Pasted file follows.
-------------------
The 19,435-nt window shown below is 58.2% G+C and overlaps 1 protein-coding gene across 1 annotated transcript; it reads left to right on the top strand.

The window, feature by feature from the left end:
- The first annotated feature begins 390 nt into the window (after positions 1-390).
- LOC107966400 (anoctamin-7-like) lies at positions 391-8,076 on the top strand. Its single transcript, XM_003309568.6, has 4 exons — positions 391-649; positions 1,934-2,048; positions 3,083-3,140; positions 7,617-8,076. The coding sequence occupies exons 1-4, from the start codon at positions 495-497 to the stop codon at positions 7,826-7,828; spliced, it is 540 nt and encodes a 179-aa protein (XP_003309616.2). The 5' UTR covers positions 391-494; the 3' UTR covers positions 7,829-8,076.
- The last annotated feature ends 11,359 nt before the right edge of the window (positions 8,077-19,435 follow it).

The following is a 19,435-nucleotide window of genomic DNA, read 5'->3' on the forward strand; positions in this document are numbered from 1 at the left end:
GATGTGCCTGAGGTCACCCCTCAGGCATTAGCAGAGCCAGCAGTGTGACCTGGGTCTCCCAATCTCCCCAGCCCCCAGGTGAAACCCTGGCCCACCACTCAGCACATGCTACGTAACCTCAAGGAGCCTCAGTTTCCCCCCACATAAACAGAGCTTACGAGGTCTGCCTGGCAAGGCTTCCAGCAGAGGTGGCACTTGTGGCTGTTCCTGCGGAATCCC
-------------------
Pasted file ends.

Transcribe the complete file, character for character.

The 19,435-nt window shown below is 58.2% G+C and overlaps 1 protein-coding gene across 1 annotated transcript; it reads left to right on the top strand.

The window, feature by feature from the left end:
- The first annotated feature begins 390 nt into the window (after positions 1-390).
- LOC107966400 (anoctamin-7-like) lies at positions 391-8,076 on the top strand. Its single transcript, XM_003309568.6, has 4 exons — positions 391-649; positions 1,934-2,048; positions 3,083-3,140; positions 7,617-8,076. The coding sequence occupies exons 1-4, from the start codon at positions 495-497 to the stop codon at positions 7,826-7,828; spliced, it is 540 nt and encodes a 179-aa protein (XP_003309616.2). The 5' UTR covers positions 391-494; the 3' UTR covers positions 7,829-8,076.
- The last annotated feature ends 11,359 nt before the right edge of the window (positions 8,077-19,435 follow it).

The following is a 19,435-nucleotide window of genomic DNA, read 5'->3' on the forward strand; positions in this document are numbered from 1 at the left end:
GATGTGCCTGAGGTCACCCCTCAGGCATTAGCAGAGCCAGCAGTGTGACCTGGGTCTCCCAATCTCCCCAGCCCCCAGGTGAAACCCTGGCCCACCACTCAGCACATGCTACGTAACCTCAAGGAGCCTCAGTTTCCCCCCACATAAACAGAGCTTACGAGGTCTGCCTGGCAAGGCTTCCAGCAGAGGTGGCACTTGTGGCTGTTCCTGCGGAATCCC